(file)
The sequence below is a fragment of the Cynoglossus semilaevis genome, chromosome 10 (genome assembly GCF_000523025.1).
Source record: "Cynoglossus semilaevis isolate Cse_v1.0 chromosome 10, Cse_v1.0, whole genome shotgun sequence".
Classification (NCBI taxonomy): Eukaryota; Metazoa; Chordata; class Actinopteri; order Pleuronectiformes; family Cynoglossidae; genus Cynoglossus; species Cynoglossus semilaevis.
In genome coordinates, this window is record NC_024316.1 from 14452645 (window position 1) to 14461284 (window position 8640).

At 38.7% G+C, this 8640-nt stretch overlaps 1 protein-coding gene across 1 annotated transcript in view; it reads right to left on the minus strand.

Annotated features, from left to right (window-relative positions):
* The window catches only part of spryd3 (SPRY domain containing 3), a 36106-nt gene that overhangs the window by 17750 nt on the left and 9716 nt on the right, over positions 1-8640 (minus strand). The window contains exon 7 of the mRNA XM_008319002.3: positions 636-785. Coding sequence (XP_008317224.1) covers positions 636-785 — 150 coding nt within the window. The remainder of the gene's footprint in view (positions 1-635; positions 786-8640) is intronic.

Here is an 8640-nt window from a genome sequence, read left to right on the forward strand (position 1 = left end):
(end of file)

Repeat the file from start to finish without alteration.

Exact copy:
The sequence below is a fragment of the Cynoglossus semilaevis genome, chromosome 10 (genome assembly GCF_000523025.1).
Source record: "Cynoglossus semilaevis isolate Cse_v1.0 chromosome 10, Cse_v1.0, whole genome shotgun sequence".
Classification (NCBI taxonomy): Eukaryota; Metazoa; Chordata; class Actinopteri; order Pleuronectiformes; family Cynoglossidae; genus Cynoglossus; species Cynoglossus semilaevis.
In genome coordinates, this window is record NC_024316.1 from 14452645 (window position 1) to 14461284 (window position 8640).

At 38.7% G+C, this 8640-nt stretch overlaps 1 protein-coding gene across 1 annotated transcript in view; it reads right to left on the minus strand.

Annotated features, from left to right (window-relative positions):
* The window catches only part of spryd3 (SPRY domain containing 3), a 36106-nt gene that overhangs the window by 17750 nt on the left and 9716 nt on the right, over positions 1-8640 (minus strand). The window contains exon 7 of the mRNA XM_008319002.3: positions 636-785. Coding sequence (XP_008317224.1) covers positions 636-785 — 150 coding nt within the window. The remainder of the gene's footprint in view (positions 1-635; positions 786-8640) is intronic.

Here is an 8640-nt window from a genome sequence, read left to right on the forward strand (position 1 = left end):